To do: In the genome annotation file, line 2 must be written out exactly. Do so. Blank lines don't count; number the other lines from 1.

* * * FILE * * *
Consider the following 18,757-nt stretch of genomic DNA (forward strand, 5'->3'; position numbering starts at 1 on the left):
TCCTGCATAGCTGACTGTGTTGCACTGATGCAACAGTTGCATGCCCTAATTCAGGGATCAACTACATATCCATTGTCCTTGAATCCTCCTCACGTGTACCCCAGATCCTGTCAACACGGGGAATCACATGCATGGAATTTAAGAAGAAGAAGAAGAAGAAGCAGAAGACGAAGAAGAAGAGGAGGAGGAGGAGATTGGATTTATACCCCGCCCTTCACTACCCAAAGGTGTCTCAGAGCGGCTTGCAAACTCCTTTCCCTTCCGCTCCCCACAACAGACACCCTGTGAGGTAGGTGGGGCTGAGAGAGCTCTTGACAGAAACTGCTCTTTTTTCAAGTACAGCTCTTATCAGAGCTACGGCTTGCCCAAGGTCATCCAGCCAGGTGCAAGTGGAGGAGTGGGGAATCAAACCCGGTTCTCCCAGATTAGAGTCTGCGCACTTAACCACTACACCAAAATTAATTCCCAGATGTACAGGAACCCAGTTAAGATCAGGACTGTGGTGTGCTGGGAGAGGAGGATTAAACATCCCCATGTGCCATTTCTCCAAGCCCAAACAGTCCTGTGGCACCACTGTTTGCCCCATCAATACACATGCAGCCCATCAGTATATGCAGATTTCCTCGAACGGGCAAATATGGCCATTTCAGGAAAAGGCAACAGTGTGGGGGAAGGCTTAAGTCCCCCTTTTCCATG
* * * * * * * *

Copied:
TCCTGCATAGCTGACTGTGTTGCACTGATGCAACAGTTGCATGCCCTAATTCAGGGATCAACTACATATCCATTGTCCTTGAATCCTCCTCACGTGTACCCCAGATCCTGTCAACACGGGGAATCACATGCATGGAATTTAAGAAGAAGAAGAAGAAGAAGCAGAAGACGAAGAAGAAGAGGAGGAGGAGGAGATTGGATTTATACCCCGCCCTTCACTACCCAAAGGTGTCTCAGAGCGGCTTGCAAACTCCTTTCCCTTCCGCTCCCCACAACAGACACCCTGTGAGGTAGGTGGGGCTGAGAGAGCTCTTGACAGAAACTGCTCTTTTTTCAAGTACAGCTCTTATCAGAGCTACGGCTTGCCCAAGGTCATCCAGCCAGGTGCAAGTGGAGGAGTGGGGAATCAAACCCGGTTCTCCCAGATTAGAGTCTGCGCACTTAACCACTACACCAAAATTAATTCCCAGATGTACAGGAACCCAGTTAAGATCAGGACTGTGGTGTGCTGGGAGAGGAGGATTAAACATCCCCATGTGCCATTTCTCCAAGCCCAAACAGTCCTGTGGCACCACTGTTTGCCCCATCAATACACATGCAGCCCATCAGTATATGCAGATTTCCTCGAACGGGCAAATATGGCCATTTCAGGAAAAGGCAACAGTGTGGGGGAAGGCTTAAGTCCCCCTTTTCCATG